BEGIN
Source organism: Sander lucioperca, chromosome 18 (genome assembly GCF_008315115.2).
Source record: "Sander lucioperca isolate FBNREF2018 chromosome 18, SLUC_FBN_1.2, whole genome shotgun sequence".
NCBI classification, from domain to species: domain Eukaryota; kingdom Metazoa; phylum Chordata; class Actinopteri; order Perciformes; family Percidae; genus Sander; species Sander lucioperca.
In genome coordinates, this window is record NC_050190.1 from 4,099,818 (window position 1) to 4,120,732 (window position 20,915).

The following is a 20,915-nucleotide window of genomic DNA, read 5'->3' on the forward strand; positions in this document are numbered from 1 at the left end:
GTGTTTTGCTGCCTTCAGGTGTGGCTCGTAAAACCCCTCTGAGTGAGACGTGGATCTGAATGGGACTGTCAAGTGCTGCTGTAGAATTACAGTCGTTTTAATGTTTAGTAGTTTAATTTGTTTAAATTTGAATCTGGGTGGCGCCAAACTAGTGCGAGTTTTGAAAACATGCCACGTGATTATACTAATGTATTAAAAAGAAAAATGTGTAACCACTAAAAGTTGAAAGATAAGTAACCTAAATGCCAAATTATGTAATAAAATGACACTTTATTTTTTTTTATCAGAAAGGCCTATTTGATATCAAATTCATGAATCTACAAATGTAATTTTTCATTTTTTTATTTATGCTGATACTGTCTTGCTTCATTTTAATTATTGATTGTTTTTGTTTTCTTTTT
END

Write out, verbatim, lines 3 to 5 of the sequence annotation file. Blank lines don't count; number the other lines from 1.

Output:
NCBI classification, from domain to species: domain Eukaryota; kingdom Metazoa; phylum Chordata; class Actinopteri; order Perciformes; family Percidae; genus Sander; species Sander lucioperca.
In genome coordinates, this window is record NC_050190.1 from 4,099,818 (window position 1) to 4,120,732 (window position 20,915).

The following is a 20,915-nucleotide window of genomic DNA, read 5'->3' on the forward strand; positions in this document are numbered from 1 at the left end: